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Mexican Spanish Food

Food in Tenerife, Spain

Note: Opinions and recommendations are our opinion only and are
based on our personal experience and plenty of clients feedback.

eating out tenerife food Water
Pic of drink Tenerife mains water is perfectly safe, contains many minerals and calcium, and like all other modern western countries, plenty of chlorine. The distinct taste and smell will permeate your tea and coffee, so although harmless, I doubt you will enjoy the flavour. Most of us simply cook and prepare food with tap water, but for drinking, or cooking dishes with subtle flavours I recommend you buy bottled drinking water, available everywhere, like everyone else.

Intake For healthy kidney function, etc, we need two litres of water per day (and that is in a cool climate). While staying in a hot country especially as your intake of alcohol will possible be higher than usual, you MUST ensure you avoid de-hydration. Most of us ALWAYS order bottled water as well, when we stop for coffee and/or tapa, and with every meal, drink at least 2-3 litres per day when holidaying in Tenerife. (Mild headaches, queasiness, strongly coloured urine are often sure signs and early symptoms of incipient dehydration) So, on to wine, food and evan a couple of Canarian Recipes

Plate of Food FOOD - GENERALLY Supermarkets carry all of the normal essential European and Spanish foods. Imported foods are more expensive than local produce. Spanish bread (uncut French 'stick' loaves) is used fresh daily. Spanish food is very simple and extremely tasty, meats and fish tend to be cooked over open grills and served with chips and salads. Slice CakeCasseroles made with fresh produce are common. Pastas and pulses and garlic are widely used in Spanish cooking. Chicken in Garlic (Pollo en ajo), often hotly spiced, is very common and extremely tasty. A variety of excellent sauce dips (Salsa's) are served almost everywhere. Fresh herbs are also carefully used a great deal, giving the simply cooked recipes wonderful flavours. The commonest Canarian meals tend to be a fresh salad starter, served with small sausages, or beans, fresh bread and sauces. The main course are usually one's favourite meat/fish accompanied with side salad, a few chips (papas fritas), tasty small black potatoes cooked in rock salt (Papas Arugadas, skin is left on) and rice. Deserts do not feature highly in Spanish cuisine, so tend to be more international and varied.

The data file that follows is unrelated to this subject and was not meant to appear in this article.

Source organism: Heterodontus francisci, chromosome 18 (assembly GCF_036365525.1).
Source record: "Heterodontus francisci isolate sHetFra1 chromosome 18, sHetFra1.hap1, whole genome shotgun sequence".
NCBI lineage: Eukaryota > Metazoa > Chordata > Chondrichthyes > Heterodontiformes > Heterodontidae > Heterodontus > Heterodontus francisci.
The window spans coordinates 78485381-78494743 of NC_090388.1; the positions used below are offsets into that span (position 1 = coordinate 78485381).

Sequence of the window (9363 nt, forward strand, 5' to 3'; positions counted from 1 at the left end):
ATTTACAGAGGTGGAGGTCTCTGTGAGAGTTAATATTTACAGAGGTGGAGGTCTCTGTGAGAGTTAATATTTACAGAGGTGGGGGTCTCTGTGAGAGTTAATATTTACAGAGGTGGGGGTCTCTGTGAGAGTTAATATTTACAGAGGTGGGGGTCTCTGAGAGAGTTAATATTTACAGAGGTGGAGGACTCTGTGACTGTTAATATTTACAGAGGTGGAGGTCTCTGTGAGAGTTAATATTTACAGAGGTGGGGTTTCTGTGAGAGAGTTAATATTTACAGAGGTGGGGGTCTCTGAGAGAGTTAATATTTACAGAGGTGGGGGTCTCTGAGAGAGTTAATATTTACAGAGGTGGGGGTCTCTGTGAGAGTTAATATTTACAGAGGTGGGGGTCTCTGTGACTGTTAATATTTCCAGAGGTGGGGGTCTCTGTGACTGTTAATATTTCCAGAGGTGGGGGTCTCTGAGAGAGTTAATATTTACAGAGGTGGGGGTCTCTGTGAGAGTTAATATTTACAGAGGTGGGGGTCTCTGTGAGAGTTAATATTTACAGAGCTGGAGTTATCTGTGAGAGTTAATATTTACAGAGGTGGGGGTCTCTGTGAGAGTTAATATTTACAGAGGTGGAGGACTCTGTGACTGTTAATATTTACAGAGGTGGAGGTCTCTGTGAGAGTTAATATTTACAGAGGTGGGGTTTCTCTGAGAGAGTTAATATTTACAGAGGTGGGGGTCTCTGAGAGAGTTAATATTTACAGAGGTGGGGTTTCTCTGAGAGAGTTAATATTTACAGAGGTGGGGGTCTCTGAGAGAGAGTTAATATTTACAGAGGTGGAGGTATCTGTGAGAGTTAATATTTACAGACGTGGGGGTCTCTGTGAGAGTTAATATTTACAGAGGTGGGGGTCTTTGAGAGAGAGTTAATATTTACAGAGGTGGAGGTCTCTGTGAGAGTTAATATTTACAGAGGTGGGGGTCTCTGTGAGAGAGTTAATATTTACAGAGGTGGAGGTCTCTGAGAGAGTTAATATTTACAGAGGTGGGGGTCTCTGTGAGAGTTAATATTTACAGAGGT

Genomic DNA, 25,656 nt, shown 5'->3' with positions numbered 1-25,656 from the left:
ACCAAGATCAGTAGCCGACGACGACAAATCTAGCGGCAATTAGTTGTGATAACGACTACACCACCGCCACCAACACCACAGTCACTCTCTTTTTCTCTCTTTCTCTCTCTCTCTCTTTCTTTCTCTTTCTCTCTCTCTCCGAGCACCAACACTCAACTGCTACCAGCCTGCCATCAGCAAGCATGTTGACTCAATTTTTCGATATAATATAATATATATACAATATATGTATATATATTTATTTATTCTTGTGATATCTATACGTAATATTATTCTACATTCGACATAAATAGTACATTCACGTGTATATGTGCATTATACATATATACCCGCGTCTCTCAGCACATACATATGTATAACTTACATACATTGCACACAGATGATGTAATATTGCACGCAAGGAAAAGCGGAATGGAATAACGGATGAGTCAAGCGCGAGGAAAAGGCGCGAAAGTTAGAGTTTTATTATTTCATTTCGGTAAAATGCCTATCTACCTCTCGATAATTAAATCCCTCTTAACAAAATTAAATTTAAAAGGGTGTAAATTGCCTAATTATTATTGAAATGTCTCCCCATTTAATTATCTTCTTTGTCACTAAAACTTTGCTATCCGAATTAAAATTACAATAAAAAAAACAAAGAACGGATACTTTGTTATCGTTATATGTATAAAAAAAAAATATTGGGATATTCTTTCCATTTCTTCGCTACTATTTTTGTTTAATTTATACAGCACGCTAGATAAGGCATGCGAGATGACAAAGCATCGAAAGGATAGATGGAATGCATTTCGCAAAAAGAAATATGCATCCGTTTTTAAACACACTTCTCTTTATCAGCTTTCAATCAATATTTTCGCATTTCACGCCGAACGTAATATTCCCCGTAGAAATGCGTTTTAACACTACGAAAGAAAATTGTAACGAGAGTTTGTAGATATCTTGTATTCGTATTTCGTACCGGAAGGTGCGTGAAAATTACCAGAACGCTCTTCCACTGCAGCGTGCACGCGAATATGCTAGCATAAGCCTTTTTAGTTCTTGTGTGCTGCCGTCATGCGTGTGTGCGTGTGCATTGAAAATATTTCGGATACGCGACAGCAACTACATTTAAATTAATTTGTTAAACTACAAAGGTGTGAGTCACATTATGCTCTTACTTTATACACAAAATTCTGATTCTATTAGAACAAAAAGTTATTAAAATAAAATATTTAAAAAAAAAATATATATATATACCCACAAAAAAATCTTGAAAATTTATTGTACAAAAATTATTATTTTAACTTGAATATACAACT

Chef RESTAURANTS Tenerife offers an huge variety of international restaurants and cuisine, just about every taste is catered for. Local 'Canarian' restaurants are still far cheaper than most other countries of Europe. Fish, Rabbit, Chicken and other meats are widely available and excellent, especially when combined with the local sauces and wines. Tapas (small snack like dishes) served with bread, should not be missed. For the less adventurous, the usual fast food restaurants such as MacDonalds and KFC exist. If you can, hire a car and seek out one of the many restaurants in more remote areas - you will be rewarded with the most memorable food and wine.

Spanish Restaurants we enjoy and can recommend

Restaurante Juan Pedro's at Los Menores, just north of Adeje